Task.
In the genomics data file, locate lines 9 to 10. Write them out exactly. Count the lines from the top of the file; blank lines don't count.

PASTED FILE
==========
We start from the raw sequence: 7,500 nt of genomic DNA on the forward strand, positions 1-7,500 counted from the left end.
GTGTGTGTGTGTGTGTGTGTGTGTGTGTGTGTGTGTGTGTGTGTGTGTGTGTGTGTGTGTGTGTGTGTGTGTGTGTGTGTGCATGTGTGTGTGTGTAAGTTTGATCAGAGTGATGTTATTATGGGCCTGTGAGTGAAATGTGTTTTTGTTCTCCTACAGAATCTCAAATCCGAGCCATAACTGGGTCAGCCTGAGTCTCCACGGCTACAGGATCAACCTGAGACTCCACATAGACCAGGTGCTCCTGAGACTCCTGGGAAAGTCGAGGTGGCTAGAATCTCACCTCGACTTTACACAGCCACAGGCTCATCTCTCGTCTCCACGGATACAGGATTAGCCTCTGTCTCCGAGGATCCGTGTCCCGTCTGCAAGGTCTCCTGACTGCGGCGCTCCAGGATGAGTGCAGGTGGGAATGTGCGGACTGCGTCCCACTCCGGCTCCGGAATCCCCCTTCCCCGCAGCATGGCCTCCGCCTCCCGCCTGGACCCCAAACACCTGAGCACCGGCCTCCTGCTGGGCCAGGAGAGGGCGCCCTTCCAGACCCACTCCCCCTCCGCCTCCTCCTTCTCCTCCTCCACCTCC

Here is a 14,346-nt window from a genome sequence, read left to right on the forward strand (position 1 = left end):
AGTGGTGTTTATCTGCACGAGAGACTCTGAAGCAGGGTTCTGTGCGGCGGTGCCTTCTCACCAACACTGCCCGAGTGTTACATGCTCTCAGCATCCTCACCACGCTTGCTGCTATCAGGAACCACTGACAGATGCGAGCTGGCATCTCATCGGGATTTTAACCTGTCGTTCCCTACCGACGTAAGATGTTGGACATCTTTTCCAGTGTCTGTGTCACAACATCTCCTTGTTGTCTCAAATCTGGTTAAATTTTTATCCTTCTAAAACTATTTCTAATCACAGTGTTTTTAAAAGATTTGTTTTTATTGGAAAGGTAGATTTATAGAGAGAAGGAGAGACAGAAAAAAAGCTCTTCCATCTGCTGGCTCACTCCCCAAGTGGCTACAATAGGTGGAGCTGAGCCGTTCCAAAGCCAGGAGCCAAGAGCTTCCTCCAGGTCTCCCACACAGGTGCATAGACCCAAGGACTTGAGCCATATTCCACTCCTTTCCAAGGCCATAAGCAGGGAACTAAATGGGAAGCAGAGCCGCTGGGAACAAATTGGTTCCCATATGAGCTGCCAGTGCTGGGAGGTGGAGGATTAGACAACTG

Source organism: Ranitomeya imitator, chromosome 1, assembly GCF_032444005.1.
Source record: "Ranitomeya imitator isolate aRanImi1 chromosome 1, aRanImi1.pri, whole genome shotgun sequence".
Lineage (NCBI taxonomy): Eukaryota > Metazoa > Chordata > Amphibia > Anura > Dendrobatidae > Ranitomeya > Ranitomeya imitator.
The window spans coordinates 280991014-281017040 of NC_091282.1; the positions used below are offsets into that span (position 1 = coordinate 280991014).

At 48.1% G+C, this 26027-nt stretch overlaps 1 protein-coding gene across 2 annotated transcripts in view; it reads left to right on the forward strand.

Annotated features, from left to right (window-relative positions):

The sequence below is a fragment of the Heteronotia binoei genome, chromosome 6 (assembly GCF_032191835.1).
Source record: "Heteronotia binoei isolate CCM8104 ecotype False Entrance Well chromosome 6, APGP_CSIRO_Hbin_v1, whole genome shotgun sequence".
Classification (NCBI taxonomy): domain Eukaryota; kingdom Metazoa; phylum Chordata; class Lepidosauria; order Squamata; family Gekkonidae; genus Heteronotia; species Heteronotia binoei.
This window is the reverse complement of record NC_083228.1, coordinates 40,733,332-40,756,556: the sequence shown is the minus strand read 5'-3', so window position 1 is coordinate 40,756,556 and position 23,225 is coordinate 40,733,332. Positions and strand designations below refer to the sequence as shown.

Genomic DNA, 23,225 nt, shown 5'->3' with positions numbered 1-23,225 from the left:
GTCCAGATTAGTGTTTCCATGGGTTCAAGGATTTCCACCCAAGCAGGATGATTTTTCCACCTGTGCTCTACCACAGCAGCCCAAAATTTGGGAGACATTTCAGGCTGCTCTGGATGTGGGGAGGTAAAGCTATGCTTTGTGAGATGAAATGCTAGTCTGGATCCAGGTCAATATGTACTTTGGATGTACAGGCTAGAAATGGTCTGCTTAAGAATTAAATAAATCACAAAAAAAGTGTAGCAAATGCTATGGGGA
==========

At 48.1% G+C, this 26027-nt stretch overlaps 1 protein-coding gene across 2 annotated transcripts in view; it reads left to right on the forward strand.

Annotated features, from left to right (window-relative positions):